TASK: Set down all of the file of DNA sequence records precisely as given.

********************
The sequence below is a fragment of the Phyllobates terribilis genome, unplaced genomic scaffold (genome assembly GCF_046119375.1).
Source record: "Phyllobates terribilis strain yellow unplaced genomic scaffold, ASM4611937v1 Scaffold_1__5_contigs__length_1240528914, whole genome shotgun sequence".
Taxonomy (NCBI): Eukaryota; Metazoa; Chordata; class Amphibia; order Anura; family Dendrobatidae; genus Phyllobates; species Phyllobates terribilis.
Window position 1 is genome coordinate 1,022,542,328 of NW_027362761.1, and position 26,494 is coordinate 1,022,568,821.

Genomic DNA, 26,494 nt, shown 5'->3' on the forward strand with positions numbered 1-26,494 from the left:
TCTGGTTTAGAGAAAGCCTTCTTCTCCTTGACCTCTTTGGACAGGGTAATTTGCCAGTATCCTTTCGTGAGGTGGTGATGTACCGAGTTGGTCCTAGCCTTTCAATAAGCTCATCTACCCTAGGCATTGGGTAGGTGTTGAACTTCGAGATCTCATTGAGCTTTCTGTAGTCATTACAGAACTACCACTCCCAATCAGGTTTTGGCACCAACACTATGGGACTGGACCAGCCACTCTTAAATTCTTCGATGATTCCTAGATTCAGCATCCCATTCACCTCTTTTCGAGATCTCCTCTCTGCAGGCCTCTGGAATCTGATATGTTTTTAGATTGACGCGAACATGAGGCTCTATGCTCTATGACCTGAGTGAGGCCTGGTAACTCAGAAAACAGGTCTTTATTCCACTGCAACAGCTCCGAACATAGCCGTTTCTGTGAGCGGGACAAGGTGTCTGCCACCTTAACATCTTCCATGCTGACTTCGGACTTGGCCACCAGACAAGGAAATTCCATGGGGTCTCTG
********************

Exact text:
The sequence below is a fragment of the Phyllobates terribilis genome, unplaced genomic scaffold (genome assembly GCF_046119375.1).
Source record: "Phyllobates terribilis strain yellow unplaced genomic scaffold, ASM4611937v1 Scaffold_1__5_contigs__length_1240528914, whole genome shotgun sequence".
Taxonomy (NCBI): Eukaryota; Metazoa; Chordata; class Amphibia; order Anura; family Dendrobatidae; genus Phyllobates; species Phyllobates terribilis.
Window position 1 is genome coordinate 1,022,542,328 of NW_027362761.1, and position 26,494 is coordinate 1,022,568,821.

Genomic DNA, 26,494 nt, shown 5'->3' on the forward strand with positions numbered 1-26,494 from the left:
TCTGGTTTAGAGAAAGCCTTCTTCTCCTTGACCTCTTTGGACAGGGTAATTTGCCAGTATCCTTTCGTGAGGTGGTGATGTACCGAGTTGGTCCTAGCCTTTCAATAAGCTCATCTACCCTAGGCATTGGGTAGGTGTTGAACTTCGAGATCTCATTGAGCTTTCTGTAGTCATTACAGAACTACCACTCCCAATCAGGTTTTGGCACCAACACTATGGGACTGGACCAGCCACTCTTAAATTCTTCGATGATTCCTAGATTCAGCATCCCATTCACCTCTTTTCGAGATCTCCTCTCTGCAGGCCTCTGGAATCTGATATGTTTTTAGATTGACGCGAACATGAGGCTCTATGCTCTATGACCTGAGTGAGGCCTGGTAACTCAGAAAACAGGTCTTTATTCCACTGCAACAGCTCCGAACATAGCCGTTTCTGTGAGCGGGACAAGGTGTCTGCCACCTTAACATCTTCCATGCTGACTTCGGACTTGGCCACCAGACAAGGAAATTCCATGGGGTCTCTG